When Steve Copes (who, by the way, has finally revealed his great hair to the world) asked me to write a blog for the upcoming Accordo concert, I said no. Why? Because it's terrifying! But in an effort to push my limits, here I am.
Dvořák is one of my favorite composers. Perhaps it's because I feel an inherent connection to Czech music being that half my heritage is from the land of pork, sauerkraut, and dumplings. (The other half is a few miles off: Japan.) Maybe it has to do with my father playing polka and various other styles of my people at the piano throughout my childhood, that my grandfather played the accordion, that I play a random Czech viola, or that Dvořák and I have the same birthday! Maybe none of the above, but one thing that I do know about Dvořák is that he wrote from his heart and for the people. His music is grounded yet expansive and he has his own distinct folk-tinged flavor. When he came to the States, he was very intrigued by the original music of America, which stemmed from Native American as well as African American music.
When Ruggero Allifranchini(who, by the way, also has great Italian hair) suggested we play this piece, I had the same response as anybody who has had any experience with it. 'Great piece! But . . . but it's so hard! And we have so little time!' The quartet is in C Major which implies that it's an easy and manageable key to work with, except that Dvořák turns the corner harmonically within the first four bars of the piece and keeps turning for the rest of the piece. This is challenging instrumentally (i.e. uncomfortable), but it's thrilling for the listener as well as the performer.
I've been asked to write about the process. It's something I've been thinking about for days because it's not something one can simply state. If I were to give a simple answer, it would be that we come prepared to play our notes with a point of view, understanding the style of the composer, a good idea of the score, and then we cook the ideas together, let it simmer, then perform. But no artistic process is that simple if you were to investigate. There is the individual process and there's the group process. Most performers have their own way of preparing and every group has a life of it's own. Every person will change the dynamic.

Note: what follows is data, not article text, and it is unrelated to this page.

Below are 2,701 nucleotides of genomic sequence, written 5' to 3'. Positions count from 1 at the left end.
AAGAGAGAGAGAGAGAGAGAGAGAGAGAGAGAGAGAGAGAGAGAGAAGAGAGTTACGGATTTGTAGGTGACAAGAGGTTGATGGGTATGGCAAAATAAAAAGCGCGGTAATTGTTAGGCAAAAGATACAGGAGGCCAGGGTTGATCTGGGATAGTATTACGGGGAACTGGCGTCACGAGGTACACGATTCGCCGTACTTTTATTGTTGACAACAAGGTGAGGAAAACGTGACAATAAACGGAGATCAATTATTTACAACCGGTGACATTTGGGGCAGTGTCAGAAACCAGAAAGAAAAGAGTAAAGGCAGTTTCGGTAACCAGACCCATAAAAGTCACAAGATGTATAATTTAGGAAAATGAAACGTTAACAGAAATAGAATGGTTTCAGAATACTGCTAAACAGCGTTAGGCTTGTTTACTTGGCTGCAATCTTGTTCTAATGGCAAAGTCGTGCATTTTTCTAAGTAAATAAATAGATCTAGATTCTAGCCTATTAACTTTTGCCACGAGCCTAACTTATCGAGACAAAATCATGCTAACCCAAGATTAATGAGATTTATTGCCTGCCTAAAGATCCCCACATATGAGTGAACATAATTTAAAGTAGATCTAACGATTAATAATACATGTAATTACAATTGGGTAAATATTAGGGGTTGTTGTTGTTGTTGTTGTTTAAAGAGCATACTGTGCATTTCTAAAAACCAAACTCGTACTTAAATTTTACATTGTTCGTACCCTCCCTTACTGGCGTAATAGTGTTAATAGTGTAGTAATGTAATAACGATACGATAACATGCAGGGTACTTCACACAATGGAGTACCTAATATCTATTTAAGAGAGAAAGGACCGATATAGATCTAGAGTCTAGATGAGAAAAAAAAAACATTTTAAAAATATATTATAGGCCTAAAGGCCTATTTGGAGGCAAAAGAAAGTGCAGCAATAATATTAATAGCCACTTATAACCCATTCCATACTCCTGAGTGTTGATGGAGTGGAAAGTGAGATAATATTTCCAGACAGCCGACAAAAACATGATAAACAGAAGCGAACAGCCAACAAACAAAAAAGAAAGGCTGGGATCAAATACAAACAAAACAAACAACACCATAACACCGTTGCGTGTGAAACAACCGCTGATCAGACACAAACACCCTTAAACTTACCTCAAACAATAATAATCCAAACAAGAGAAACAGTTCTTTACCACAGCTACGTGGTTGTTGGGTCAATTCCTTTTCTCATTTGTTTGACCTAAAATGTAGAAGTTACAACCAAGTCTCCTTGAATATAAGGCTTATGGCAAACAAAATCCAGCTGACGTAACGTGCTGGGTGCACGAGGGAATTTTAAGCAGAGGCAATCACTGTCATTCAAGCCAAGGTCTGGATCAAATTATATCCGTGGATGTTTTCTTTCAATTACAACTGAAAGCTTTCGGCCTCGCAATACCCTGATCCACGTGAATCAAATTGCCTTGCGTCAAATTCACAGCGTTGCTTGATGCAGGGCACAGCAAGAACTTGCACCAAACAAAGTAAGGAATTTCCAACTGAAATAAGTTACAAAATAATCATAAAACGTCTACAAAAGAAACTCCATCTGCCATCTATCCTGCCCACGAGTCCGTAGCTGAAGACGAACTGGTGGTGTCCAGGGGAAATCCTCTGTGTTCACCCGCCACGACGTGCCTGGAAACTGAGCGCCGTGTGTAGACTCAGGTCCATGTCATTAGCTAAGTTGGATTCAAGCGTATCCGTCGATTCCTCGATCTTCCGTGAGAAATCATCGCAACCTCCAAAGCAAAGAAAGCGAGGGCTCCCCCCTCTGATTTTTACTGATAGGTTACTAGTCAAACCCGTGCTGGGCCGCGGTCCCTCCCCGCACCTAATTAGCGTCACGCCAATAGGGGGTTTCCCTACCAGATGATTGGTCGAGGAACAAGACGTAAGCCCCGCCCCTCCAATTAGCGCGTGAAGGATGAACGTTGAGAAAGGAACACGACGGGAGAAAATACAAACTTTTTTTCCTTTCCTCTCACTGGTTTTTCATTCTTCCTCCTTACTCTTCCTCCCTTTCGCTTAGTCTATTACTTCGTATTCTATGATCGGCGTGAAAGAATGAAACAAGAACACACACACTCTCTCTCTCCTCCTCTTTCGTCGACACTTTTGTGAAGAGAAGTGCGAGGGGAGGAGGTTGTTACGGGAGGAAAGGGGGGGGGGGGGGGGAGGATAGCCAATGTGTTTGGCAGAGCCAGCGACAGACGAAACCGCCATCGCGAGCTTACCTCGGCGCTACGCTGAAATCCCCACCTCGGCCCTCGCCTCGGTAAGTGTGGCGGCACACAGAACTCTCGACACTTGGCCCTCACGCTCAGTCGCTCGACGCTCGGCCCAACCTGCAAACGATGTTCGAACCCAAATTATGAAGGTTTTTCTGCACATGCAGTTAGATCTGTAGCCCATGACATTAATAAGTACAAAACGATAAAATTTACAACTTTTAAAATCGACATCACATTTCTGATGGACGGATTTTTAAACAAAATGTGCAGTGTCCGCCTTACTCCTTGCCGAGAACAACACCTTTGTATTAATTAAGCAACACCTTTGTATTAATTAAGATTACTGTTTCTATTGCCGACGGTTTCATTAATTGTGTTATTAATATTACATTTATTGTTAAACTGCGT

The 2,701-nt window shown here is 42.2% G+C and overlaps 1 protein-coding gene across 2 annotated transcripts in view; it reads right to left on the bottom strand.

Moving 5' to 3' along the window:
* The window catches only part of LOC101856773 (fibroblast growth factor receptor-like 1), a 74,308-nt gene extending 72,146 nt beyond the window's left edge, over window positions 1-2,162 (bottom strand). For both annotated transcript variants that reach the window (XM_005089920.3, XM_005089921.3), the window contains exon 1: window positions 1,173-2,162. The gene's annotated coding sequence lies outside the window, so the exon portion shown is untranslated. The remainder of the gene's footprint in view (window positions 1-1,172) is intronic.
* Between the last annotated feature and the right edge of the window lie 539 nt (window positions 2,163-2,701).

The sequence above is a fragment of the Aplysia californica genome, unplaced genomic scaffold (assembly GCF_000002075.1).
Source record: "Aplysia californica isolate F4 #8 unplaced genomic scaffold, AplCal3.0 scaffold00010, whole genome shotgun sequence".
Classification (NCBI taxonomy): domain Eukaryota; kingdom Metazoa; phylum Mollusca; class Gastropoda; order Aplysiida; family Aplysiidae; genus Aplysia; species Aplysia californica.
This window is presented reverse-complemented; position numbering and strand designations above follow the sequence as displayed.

I guess the most consistent goal of a group is to get on the same page and to trust each other. To speak the same language so we can musically keep each other on our toes. Every composer and performer has their own language and sometimes rehearsal feels like one person is speaking Chinese and the other speaking Italian, but the piece is in French and your mother is Jewish. Music is amazing because there is almost an endless amount of discovery to be made and one can search for the meaning of the piece, passage, note, articulation, bowing, etc, or in what ways to do it, for hours on end. The process is never over. The art of performing is interesting that way because a piece will keep revealing new things through searching and time as well as through your own growth.
That being said, there is something to be said about overcooking a piece. If you over analyze a piece or pick at one thing too much, it might backfire on stage. But on the flip side, if you take it too lightly, it will have no texture or depth. But then again, what was painfully taken apart once, could give you knowledge and depth for the future performance. Mmmmmm, this sounds like a cycle. I guess it's all about balance, just like anything else.
It's really always thrilling to play with Accordo and I hope everybody enjoys this concert. We are all appreciative of our dedicated audience members and looking forward to this Monday!
~Guest post from Accordo member Maiya Papach
(Photo credit: Tim Rummelhoff)